Sound tips and tricks?

Hi all
Recently, I’ve developed more of an interest in both making and trying to ID sound observations. The problem is that there are a few barriers that make dealing with sound more work than dealing with pictures, so I kind of hate doing it. I have a huge (for me anyway) backlog of sound files I need to turn into observations, and I practically never even bother listening to other people’s sound observations. As a complete noob when it comes to anything related to sound, I’d therefore like to ask a specific question, and also just start a general conversation about sound observations to encourage others (and myself) to both make and ID more sound observations. Do you make sound observations? do you ID them? do you know of any good resources to ID sounds? any tips and tricks you can share? etc…

The specific question- Is there a good way to deal with playback volume in general? I’ve always noticed that sound files in iNat are REALLY quiet, which necessitates me cranking up the volume every time I want to listen to a sound in iNat. Is there some way to make your device (I almost always use a windows 11 laptop) play sounds from different sources at the same level? I am practically always listening to something through my computer- podcasts, videos, music- and having to pause, crank up the volume, listen to something I most likely won’t be able to ID because my brain sucks at sound recognition, and then having to crank down the volume and resume playback is just too annoying for me to bother trying to ID other people’s sound observations.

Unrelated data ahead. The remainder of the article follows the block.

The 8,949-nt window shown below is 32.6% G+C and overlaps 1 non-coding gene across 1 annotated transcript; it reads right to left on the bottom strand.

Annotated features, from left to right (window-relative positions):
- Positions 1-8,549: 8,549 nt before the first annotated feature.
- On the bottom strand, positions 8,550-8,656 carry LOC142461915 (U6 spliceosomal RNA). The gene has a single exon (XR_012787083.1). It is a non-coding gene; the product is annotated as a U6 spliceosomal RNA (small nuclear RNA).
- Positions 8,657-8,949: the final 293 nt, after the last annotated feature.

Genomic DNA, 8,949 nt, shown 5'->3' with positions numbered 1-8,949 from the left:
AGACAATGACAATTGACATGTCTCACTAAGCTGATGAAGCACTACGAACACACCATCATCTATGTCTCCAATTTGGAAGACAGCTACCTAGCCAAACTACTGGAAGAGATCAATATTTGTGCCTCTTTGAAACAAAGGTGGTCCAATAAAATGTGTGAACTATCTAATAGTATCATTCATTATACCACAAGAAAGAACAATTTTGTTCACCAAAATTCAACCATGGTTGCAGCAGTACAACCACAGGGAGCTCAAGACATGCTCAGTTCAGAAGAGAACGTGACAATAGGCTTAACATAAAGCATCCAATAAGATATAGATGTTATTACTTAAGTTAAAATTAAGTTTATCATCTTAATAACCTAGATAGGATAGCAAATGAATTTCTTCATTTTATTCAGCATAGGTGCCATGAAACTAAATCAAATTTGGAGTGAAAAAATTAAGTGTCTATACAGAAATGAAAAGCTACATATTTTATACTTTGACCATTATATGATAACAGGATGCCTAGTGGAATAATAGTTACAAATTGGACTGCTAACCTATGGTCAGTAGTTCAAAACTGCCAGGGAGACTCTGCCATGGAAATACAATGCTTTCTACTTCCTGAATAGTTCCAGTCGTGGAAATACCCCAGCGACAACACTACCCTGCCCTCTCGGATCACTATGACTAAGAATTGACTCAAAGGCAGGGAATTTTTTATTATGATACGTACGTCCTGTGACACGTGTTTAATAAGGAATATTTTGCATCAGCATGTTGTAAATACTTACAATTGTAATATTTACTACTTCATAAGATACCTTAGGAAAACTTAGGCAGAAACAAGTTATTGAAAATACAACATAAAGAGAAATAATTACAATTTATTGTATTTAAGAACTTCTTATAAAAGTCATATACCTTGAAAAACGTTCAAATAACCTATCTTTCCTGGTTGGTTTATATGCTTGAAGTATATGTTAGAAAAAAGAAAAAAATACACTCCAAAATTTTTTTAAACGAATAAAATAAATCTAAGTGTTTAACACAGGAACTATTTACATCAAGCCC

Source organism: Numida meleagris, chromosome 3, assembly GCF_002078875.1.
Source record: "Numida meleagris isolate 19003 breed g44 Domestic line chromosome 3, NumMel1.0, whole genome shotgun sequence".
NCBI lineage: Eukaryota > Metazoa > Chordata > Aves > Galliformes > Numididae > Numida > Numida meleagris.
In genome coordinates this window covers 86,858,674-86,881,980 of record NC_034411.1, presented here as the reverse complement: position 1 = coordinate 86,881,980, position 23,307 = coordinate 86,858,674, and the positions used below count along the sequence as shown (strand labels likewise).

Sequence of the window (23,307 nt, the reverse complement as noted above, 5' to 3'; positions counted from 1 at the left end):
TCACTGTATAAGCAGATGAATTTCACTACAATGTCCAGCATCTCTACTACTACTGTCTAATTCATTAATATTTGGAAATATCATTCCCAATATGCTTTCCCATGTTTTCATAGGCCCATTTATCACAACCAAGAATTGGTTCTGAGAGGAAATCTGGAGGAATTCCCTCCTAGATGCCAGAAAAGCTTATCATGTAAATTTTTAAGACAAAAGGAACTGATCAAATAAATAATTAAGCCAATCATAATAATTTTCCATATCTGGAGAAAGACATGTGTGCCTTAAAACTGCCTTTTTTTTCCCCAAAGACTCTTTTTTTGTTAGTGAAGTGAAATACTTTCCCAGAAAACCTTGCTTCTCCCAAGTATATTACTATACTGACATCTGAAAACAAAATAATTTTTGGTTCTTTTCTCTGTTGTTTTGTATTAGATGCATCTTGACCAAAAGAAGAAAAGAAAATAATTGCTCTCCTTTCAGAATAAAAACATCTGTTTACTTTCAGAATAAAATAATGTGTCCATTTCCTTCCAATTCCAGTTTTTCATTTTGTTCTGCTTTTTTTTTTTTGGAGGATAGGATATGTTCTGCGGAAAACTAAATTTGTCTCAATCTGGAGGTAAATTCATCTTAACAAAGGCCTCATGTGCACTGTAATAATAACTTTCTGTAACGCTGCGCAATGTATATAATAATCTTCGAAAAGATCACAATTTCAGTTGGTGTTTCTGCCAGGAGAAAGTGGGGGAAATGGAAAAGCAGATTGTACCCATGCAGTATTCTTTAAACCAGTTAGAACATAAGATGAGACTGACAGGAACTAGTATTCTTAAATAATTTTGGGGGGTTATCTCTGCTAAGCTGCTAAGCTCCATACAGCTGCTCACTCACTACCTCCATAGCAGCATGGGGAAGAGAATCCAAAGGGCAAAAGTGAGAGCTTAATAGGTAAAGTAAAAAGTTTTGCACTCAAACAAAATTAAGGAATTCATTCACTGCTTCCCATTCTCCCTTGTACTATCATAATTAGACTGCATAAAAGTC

Similarly, I’ve noticed that the sound level is totally different depending on which device I use. If I open the exact same file in the exact same program (say, adobe audition) but in different devices (laptop 1 and laptop 2), the sound volume is completely different. In laptop 1, I generally increase the sound of my recordings by about 10 decibels in adobe auditon. In laptop 2, I have to increase the sound by at LEAST 20, most often even 30 db to get the same effect. I worry that I I may be making people deaf (or at least very angry, lol) by uploading files that are way too loud when people play them on THEIR devices. Is there any way to standardize/control for this variability?

The more general discussion: to avoid this being too long, I’ll just mention a couple of resources I’ve used (I’m located in the eastern US, so this only applies to that general area):
Sounds of Insects is the best (well, only) resource I’ve found to help identify insect sounds. The problem is that it’s just a bunch of files and it’s very impossible to search. I started to make a spreadsheet with the pulse rates and frequencies of each species along with other notes so that it would be possible to quickly focus your search to only a handful of species, but I think I’ve only gotten to about half way down the page after a number of weeks.
BirdNet is a very useful tool that lets you upload a file and it tries to ID it. It often doesn’t give you any useful results, and is useless for anything other than birds, but it can be really great. Merlin Bird ID seems to be better at making the actual identifications, but you first have to download the Merlin app and then you have to download the sound package.